Jay Mars: I love covers that have little to no resemblance to the original. We screened the movie Stop Making Sense at my job at The Alamo Drafthouse and I was inspired by the raw energy of their performance and wanted to really make it our own. I started a mentorship at the University of Denver several months ago and this was the first track I produced under the guru-ship of Michael Schulze, the director of the music production program. I was listening to a lot of Bowie's Blackstar album and I think the production and performance is really influenced by that record- the drums more than anything; they're kind of dark and slippery. It's been truly amazing working with such a talented producer and mentor. Not just his fluency with the technology, but his willingness to suggest ideas and challenge your assumptions. I think that's what makes a great producer- the vision and ability to make connections and create moments in the music where you didn't see the opportunity. Kevin Netz (Yonbre) created all these crazy atonal textures on a Moog synthesizer that throw the entire track into orbit before it comes back into the chorus. I recorded the drums with Linton Wright at the Lamont School of Music and I tracked the vocals, synth bass, and guitars at Moon Magnet.
Who did the album artwork for the compilation? It’s so cool!
Reed Fox: Jacqueline Sophia Cordova did. Jacqueline can you talk about your work on this record?
Jacqueline Sophia Cordova: The Ancient.Future featured in this work is more than just my avatar and moniker, it is a philosophy and a way of life. It is shaped by the coalescing of ancient wisdom, magic, and mythologies with modern/future science and technology. It exists as a singular point in a non-linear understanding of space/time as the Eternal Now. Understanding existence as multidimensional, I see and experience past and future, and all dualistic concepts as happening simultaneously within a single event. My creative work is, ultimately, channeled work. I express through many mediums including visual art, costume and fashion, poetry, performance, ceremony, music, and dance. The collective journey toward understanding consciousness and reality is a defining theme in my work. Aesthetically, my work is compiled of imagery and information I receive through dreams, intuitive landscape, mystical experiences, ancient mythology and symbolism, modern science, future technology, the quantum realm, and artificial intelligence. Ancient.Future is deeply intimate work. I am continuously baffled and mesmerized by mere embodiment and what it means to be here; a merging of energy and matter into form. I often create literal self portraits, using myself as a subject, but all my work is an expression of my life journey, a sort of commentary to parallel my human experience.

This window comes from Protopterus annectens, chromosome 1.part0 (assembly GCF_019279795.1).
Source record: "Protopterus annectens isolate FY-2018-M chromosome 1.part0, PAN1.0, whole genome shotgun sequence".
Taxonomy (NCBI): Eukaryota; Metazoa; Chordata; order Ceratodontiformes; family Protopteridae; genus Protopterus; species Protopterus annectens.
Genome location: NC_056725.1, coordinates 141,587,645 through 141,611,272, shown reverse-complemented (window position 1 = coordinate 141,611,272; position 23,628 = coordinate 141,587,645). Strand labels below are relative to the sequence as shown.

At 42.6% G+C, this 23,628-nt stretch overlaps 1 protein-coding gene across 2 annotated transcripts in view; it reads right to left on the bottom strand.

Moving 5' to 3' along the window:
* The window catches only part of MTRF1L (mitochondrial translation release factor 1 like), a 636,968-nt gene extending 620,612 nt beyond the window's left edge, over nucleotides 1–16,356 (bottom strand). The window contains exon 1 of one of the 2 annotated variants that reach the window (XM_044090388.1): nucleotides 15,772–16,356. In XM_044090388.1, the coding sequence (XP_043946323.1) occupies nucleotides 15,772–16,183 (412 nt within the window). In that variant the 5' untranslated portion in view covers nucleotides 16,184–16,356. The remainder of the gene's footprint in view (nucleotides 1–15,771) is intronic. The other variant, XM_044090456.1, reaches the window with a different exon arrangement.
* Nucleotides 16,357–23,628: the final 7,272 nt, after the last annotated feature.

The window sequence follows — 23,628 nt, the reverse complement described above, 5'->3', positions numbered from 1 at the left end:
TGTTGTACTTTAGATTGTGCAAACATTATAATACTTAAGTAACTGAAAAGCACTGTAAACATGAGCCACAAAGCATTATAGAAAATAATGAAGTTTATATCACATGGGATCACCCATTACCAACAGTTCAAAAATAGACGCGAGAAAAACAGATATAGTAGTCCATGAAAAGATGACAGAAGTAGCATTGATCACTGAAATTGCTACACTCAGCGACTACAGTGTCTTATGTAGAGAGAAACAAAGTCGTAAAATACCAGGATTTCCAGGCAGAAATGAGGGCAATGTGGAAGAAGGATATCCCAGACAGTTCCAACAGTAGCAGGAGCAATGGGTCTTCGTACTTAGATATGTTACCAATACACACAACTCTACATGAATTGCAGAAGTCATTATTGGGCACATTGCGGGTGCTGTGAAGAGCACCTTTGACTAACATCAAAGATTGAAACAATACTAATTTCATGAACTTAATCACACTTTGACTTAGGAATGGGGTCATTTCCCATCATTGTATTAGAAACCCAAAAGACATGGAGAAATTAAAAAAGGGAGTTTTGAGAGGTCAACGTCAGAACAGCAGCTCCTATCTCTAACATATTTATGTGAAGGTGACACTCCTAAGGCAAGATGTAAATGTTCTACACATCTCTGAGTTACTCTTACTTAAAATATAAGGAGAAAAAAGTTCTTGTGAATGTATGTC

Reed Fox: Jacqueline currently has work up at the 925 Gallery in the CVA in Denver until mid-August, as well as a show scheduled at Dateline in December. She also has work in the current issue of Suspect Press. See her artwork on all the Moon Magnet Compilations and all of déCollage’s releases except for their first album. You can connect with Jacqueline on Instagram, Facebook, and view her online gallery her site.
Thanks Reed, Jay, & Jacqueline. Take a listen to King Eddie’s song above and make sure to see all of your favorite Moon Magneteers at the BolderBeat Presents MoonSpoon Day Party this Saturday during The Underground Music Showcase! You can also catch King Eddie’s solo UMS set at 3 KIngs Tavern on Sunday at 8PM!